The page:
# Binary Sequences

Given a binary number A as input with d > 1 digits, output a binary number B with d digits according to the following rules for finding the nth digit of B:

• The first digit of B is zero if the first and second digits of A are equal; otherwise, it is one.

• If 1 < n < d, then if the (n-1)th, nth and (n+1)th digits of A are equal, then the nth digit of B is zero; otherwise, it is one.

• The dth digit of B is zero if the (d-1)th and dth digits of A are equal; otherwise, it is one.

## Rules

String/list input/output format is fine. Another allowed way of input/output is an integer followed by the number of preceding zeros (or following the number of preceding zeros).

Make your code as short as possible.

## Test Cases

00 -> 00
01 -> 11
11 -> 00
010111100111 -> 111100111100
1000 -> 1100
11111111 -> 00000000
01010101 -> 11111111
1100 -> 0110

• You should have waiting 10 more minutes, then you would have got a hat. Nice challenge though! – caird coinheringaahing Dec 14 '17 at 20:59
• @cairdcoinheringaahing I remember those last year... oh, well. :-( – 0WJYxW9FMN Dec 14 '17 at 21:00
• Suggested test case: 1100 -> 0110 (the first 2 digits of the output are always identical in all other test cases; ditto for the last 2 digits) – Arnauld Dec 15 '17 at 9:15
• It's nice to see that no downvotes have been cast on this challenge or on its twenty-five answers. Well done, everyone! – 0WJYxW9FMN Dec 29 '17 at 19:21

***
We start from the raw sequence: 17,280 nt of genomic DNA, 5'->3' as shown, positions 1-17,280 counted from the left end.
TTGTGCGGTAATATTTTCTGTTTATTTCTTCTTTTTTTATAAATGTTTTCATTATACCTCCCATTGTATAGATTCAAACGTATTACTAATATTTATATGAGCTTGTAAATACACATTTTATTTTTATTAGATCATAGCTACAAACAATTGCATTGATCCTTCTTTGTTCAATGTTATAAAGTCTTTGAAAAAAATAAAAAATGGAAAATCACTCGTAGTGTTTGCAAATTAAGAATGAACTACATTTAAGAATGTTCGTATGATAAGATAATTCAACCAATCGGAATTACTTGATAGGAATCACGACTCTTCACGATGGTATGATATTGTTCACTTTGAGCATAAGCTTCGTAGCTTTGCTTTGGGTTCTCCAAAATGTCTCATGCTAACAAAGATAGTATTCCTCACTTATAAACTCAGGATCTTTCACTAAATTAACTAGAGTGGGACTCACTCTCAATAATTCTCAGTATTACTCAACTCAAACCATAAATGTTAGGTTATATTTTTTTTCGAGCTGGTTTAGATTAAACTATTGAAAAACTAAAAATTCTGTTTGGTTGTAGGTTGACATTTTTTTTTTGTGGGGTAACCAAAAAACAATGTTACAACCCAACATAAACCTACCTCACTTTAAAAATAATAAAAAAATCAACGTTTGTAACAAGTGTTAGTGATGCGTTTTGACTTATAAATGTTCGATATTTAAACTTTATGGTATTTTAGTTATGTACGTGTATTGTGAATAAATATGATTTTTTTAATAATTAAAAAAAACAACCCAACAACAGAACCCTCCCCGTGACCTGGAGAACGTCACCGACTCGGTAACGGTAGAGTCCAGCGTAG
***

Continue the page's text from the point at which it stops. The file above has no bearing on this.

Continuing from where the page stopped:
f s=[1-0^(a-b+a-c)^2|a:b:c:_<-scanr(:)[last s]$s!!0:s]  Try it online! f s= -- input is a list of 0 and 1 s!!0:s -- prepend the first and append the last number of s to s scanr(:)[last s] -- make a list of all inits of this list a:b:c:_<- -- and keep those with at least 3 elements, called a, b and c 1-0^(a-b+a-c)^2 -- some math to get 0 if they are equal or 1 otherwise  Edit: @Ørjan Johansen saved 4 bytes. Thanks! • If you don't mind switching to string output, then "0110"!!(a+b+c) saves a byte. – Laikoni Dec 14 '17 at 21:31 • @Laikoni: Thanks, but I've found also a byte in my math. – nimi Dec 14 '17 at 23:07 • [last s] can be moved to the scanr initial value. – Ørjan Johansen Dec 14 '17 at 23:20 • wow. inits (with the import); abs; if-then-else; map (take 3); zipWith; takeWhile (not.null) ; chunksOf (with its import) ... all golfed away! is there a hall of golfing fame, somewhere, anywhere? – Will Ness Dec 15 '17 at 22:08 # Jelly, 9 bytes .ịṚjṡ3E€¬  Try it online! I/O as list of digits. Explanation: .ịṚjṡ3E€¬ .ịṚ Get first and last element j Join the pair with the input list, thus making a list [first, first, second, ..., last, last] ṡ3 Take sublists of length 3 E€ Check if each has all its elements equal ¬ Logical NOT each  • Almost the same with my attempt :P – Leaky Nun Dec 14 '17 at 21:18 • @LeakyNun it's quite common to get identical code in easier challenges ;p – Erik the Outgolfer Dec 14 '17 at 21:19 • Could you add an explanation? – caird coinheringaahing Dec 14 '17 at 23:26 • @cairdcoinheringaahing You most likely understand the code, but I am adding this as a reference for everyone until Erik adds one (if he does): .ị - Gets the element at index 0.5. Since floor(0.5) ≠ ceil(0.5), ị returns the elements at indexes 0 and 1. Jelly is one indexed, thus 0 actually grabs the last element. Ṛ reverses the pair (because they are returned as last, first). Then j joins the pair on the input and ṡ3 splits it into overlapping slices of length 3. E€ checks (for each list) if all the elements are equal, and ¬ logically negates each. – Mr. Xcoder Dec 15 '17 at 6:07 # 05AB1E, 6 bytes ¥0.ø¥Ā  I/O is in form of bit arrays. Try it online! ### How it works ¥ Compute the forward differences of the input, yielding -1, 0, or 1 for each pair. Note that there cannot be two consecutive 1's or -1's. 0.ø Surround the resulting array with 0‘s. ¥ Take the forward differences again. [0, 0] (three consecutive equal elements in the input) gets mapped to 0, all other pairs get mapped to a non-zero value. Ā Map non-zero values to 1.  # 05AB1E, 11 bytes ¬s¤)˜Œ3ù€Ë_  Try it online! or as a Test suite Explanation ¬ # get head of input s # move it to the bottom of the stack ¤ # get the tail of the input )˜ # wrap in list ([head,input,tail]) Œ3ù # get sublists of length 3 €Ë # check each sublists for equality within the list _ # logical negation  # Haskell, 6661 59 bytes g t@(x:s)=map("0110"!!)$z(x:t)$z t$s++[last s]